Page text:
We all know that happiness is good for us. In fact, being happy is pretty important (and for good reason). But does that mean that negative emotions are best avoided? Can negative emotions actually be good for you?
Let’s dive into why negative emotions (in moderation) might not be so bad. Because, believe it on not, they may have a pretty important purpose. Check it out:
The Pursuit of Happiness Needs to Include Working Through Negative Emotions
Are you on a pursuit of happiness? Do you strive to create a foundation of joy and gratitude and greet the world with a smile on your face? I certainly do and I think that this ideal is fairly popular, especially among the wellness community.
And how could it not be? Happiness feels good! And a positive outlook is good for you. Emotional vitality and a sense of optimism can even help you to avoid and/or manage illnesses like heart attacks, stroke, diabetes and depression (source).
So who wouldn’t want to feel anything but happy all the time, right?
While that sounds pretty awesome, never-ending happiness is kind of impossible. There’s something to be said about emotional balance. Ultimately, we’re all going to feel negative emotions from time to time. Sadness, anger, fear, anxiety… these are inevitable facts of life. But is it possible that these emotions aren’t so bad after all?
How Can Negative Emotions Actually Be Healthy?
You are a whole person. As a whole person you are going to experience far more than simply positive emotions. And all of your feelings are all there for a reason. They are meant to guide you, telling you when to turn away and what directions to move in. Emotions protect you, letting you know when something isn’t right and when to walk away. They are mechanisms that have developed through eons of evolution, created to aid in your growth and survival. That’s kind of a big deal!
As healthy as it may be to be happy, denying yourself the right to experience negative emotions isn’t good for you either. In fact, suppressing emotions might pack a pretty negative punch in the health department, potentially increasing your risk of heart disease and even cancer (source). That kind of undoes the health benefits of happiness we talked about earlier.
How Should We Deal With Negative Emotions?
While it can be incredibly difficult to face negative feelings, it’s so important to be honest with yourself about how you’re feeling and express those emotions. Expressing yourself in a healthy and balanced way is good for your mental well-being. Be present in the moment and feel whatever it is you feel. Sit with your feelings, work with them, breathe and move forward.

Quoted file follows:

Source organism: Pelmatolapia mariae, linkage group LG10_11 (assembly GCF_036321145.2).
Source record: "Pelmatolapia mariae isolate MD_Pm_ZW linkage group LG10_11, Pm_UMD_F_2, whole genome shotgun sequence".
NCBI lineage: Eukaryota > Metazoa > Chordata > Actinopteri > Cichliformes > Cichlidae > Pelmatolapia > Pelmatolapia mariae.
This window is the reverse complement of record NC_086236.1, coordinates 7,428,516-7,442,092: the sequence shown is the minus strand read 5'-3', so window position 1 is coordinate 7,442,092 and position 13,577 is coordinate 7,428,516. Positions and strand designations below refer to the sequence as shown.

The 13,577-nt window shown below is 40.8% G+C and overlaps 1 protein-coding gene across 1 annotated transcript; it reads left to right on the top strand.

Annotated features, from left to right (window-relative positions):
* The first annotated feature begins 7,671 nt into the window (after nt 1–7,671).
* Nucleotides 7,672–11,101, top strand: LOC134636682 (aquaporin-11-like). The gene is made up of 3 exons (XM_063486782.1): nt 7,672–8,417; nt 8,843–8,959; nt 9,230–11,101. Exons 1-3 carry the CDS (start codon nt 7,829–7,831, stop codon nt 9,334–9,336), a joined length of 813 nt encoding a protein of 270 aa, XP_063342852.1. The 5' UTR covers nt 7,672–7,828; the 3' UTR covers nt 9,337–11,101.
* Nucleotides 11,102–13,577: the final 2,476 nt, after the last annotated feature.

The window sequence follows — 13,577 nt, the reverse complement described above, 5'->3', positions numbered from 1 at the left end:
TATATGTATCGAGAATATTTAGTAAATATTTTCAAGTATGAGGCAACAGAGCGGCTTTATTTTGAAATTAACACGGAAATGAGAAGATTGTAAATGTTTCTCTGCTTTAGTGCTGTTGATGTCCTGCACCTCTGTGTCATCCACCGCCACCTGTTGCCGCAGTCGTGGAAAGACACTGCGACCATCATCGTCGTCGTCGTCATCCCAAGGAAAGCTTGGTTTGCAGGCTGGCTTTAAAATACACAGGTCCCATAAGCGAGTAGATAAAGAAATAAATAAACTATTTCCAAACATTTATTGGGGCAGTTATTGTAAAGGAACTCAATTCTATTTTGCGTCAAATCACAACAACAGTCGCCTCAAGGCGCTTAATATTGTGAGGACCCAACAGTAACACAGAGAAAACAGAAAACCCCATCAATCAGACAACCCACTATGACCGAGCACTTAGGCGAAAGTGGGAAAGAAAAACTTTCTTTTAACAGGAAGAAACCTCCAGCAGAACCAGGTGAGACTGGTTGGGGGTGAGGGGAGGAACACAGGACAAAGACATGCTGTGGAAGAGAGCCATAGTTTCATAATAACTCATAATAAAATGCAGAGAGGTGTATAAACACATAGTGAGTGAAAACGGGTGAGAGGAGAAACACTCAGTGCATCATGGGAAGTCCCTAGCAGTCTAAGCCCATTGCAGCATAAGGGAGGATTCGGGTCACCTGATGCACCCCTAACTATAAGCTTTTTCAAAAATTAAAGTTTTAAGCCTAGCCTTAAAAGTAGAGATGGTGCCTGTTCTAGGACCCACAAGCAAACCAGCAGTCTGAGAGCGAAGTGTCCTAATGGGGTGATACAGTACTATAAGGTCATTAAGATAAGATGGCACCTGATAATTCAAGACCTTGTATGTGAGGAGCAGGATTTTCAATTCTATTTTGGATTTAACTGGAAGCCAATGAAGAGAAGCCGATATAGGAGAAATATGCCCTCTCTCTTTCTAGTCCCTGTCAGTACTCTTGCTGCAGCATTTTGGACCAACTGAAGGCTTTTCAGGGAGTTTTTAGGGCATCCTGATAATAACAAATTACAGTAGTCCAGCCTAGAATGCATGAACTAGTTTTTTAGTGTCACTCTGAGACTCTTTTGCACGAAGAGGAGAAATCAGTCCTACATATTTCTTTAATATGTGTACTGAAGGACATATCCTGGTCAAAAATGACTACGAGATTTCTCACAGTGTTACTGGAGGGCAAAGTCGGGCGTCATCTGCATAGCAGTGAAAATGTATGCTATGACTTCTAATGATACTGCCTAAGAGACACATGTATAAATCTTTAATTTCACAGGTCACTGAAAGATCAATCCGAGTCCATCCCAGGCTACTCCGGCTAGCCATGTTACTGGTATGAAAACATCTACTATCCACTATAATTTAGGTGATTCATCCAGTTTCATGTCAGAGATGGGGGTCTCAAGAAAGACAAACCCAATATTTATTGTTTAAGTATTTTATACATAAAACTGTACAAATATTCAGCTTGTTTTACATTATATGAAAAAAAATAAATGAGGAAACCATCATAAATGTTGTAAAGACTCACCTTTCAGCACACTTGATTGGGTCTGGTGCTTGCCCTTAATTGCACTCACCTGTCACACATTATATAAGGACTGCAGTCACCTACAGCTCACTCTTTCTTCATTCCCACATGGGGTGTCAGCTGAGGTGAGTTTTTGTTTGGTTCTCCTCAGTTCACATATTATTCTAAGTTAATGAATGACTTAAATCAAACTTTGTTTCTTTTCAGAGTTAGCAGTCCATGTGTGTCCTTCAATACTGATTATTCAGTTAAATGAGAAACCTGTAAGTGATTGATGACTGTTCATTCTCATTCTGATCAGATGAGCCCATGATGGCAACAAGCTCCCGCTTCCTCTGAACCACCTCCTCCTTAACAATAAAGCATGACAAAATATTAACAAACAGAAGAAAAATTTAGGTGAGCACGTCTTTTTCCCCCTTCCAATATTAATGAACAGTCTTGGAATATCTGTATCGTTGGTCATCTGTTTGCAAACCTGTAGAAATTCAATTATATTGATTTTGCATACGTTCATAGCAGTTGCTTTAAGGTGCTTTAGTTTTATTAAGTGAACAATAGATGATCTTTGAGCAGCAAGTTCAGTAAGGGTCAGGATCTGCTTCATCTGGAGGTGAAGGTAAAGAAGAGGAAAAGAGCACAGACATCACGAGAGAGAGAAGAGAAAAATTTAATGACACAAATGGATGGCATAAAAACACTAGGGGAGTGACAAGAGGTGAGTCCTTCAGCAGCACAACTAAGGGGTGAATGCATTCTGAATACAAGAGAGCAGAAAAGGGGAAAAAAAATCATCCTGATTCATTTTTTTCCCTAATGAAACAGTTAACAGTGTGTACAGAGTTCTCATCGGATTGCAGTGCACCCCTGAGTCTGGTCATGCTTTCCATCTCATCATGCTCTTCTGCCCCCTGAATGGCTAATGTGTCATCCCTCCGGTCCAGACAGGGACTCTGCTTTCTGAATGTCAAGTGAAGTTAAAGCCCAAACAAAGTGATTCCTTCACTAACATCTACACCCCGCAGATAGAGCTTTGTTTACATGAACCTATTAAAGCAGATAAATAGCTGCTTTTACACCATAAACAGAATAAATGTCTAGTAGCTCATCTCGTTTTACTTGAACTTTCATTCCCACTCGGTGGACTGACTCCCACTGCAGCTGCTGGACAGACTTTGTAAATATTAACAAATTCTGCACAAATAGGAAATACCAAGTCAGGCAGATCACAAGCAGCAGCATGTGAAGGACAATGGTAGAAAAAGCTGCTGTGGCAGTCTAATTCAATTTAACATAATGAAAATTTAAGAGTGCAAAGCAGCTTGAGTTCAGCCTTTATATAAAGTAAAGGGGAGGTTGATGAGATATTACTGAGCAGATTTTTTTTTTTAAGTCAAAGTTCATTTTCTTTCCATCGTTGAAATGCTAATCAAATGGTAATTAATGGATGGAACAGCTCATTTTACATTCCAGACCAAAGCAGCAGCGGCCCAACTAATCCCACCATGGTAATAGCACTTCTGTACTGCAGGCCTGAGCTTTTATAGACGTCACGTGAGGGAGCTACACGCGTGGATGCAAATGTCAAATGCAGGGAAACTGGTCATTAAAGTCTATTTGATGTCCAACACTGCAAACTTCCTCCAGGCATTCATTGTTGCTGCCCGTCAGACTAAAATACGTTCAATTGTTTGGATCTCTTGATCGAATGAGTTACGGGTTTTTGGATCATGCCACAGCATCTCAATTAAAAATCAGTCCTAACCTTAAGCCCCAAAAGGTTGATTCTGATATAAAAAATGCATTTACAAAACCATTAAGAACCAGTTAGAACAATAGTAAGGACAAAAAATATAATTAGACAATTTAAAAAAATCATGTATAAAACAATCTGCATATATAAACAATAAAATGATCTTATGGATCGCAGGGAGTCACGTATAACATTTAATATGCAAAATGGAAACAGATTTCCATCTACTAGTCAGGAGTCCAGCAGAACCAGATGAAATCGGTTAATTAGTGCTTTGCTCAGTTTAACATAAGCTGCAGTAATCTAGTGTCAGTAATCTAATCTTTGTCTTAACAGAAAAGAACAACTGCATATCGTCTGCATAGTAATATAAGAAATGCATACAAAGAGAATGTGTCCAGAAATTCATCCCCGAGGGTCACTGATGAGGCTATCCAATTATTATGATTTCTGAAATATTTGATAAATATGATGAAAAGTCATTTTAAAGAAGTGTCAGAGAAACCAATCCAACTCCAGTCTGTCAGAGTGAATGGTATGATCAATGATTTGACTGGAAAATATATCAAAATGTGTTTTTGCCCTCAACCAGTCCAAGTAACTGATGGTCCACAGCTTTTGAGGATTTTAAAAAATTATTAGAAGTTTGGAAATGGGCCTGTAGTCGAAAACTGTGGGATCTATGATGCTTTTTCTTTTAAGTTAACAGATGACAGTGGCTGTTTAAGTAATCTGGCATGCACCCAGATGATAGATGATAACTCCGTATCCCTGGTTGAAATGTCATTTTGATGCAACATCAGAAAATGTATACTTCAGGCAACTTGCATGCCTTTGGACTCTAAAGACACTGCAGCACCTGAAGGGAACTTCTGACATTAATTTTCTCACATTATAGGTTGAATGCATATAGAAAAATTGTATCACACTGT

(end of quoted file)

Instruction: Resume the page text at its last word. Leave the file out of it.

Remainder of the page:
Know that when you are experiencing negative feelings your experience is completely normal and acceptable and part of this journey called life. The positive will return and whatever you are working through will inevitably guide you forward and help you grow.
You never need to face it alone. Build a supportive team that you can celebrate with and cry with. Your feelings are as much a fundamental part of your biology as breathing and hunger – you need to address them (even when they aren’t positive) and care for them in order to truly foster good health. It’s the ultimate form of self love.
There is no shame in needing and seeking help. If your feelings are more than you can bare and become more destructive than constructive there is never any shame in opening up to someone and working together to find a solution. It can be anyone in your support group, including friends, family and even a good therapist or psychologists.
Not quite sure which one is right for you? Make an informed choice with BetterHelp, an organization dedicated to making professional counseling accessible, affordable and convenient. They break down the differences between therapists and psychologists for you right here: https://www.betterhelp.com/advice/psychologists/what-is-the-difference-between-a-therapist-and-a-psychologist/.
Here’s to happiness, sadness, envy and more. Embrace who you are and how you feel, lovely; it’s all part of the beautiful you.
Health and love,
Thought of the day: My emotions are all worthy of my attention. I acknowledge and embrace my right to feel what I need to and work through it.